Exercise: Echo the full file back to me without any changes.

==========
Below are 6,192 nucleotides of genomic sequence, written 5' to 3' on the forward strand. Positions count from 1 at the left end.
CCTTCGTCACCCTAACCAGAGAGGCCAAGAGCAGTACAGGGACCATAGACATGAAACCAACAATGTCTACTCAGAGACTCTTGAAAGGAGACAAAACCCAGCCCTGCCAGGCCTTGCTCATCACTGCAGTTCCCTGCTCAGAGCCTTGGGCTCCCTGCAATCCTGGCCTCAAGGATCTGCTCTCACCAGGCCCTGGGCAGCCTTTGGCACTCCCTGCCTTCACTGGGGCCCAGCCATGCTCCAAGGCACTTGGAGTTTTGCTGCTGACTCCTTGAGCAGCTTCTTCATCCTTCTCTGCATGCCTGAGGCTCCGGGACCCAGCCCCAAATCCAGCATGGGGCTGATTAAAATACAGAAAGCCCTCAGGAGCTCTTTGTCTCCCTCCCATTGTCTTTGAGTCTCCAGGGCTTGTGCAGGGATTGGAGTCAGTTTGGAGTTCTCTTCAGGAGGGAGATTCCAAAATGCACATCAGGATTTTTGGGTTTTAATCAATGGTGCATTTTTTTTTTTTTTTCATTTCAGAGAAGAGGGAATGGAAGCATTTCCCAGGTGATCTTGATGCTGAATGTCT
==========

Below are 6,192 nucleotides of genomic sequence, written 5' to 3' on the forward strand. Positions count from 1 at the left end.
CCTTCGTCACCCTAACCAGAGAGGCCAAGAGCAGTACAGGGACCATAGACATGAAACCAACAATGTCTACTCAGAGACTCTTGAAAGGAGACAAAACCCAGCCCTGCCAGGCCTTGCTCATCACTGCAGTTCCCTGCTCAGAGCCTTGGGCTCCCTGCAATCCTGGCCTCAAGGATCTGCTCTCACCAGGCCCTGGGCAGCCTTTGGCACTCCCTGCCTTCACTGGGGCCCAGCCATGCTCCAAGGCACTTGGAGTTTTGCTGCTGACTCCTTGAGCAGCTTCTTCATCCTTCTCTGCATGCCTGAGGCTCCGGGACCCAGCCCCAAATCCAGCATGGGGCTGATTAAAATACAGAAAGCCCTCAGGAGCTCTTTGTCTCCCTCCCATTGTCTTTGAGTCTCCAGGGCTTGTGCAGGGATTGGAGTCAGTTTGGAGTTCTCTTCAGGAGGGAGATTCCAAAATGCACATCAGGATTTTTGGGTTTTAATCAATGGTGCATTTTTTTTTTTTTTTCATTTCAGAGAAGAGGGAATGGAAGCATTTCCCAGGTGATCTTGATGCTGAATGTCT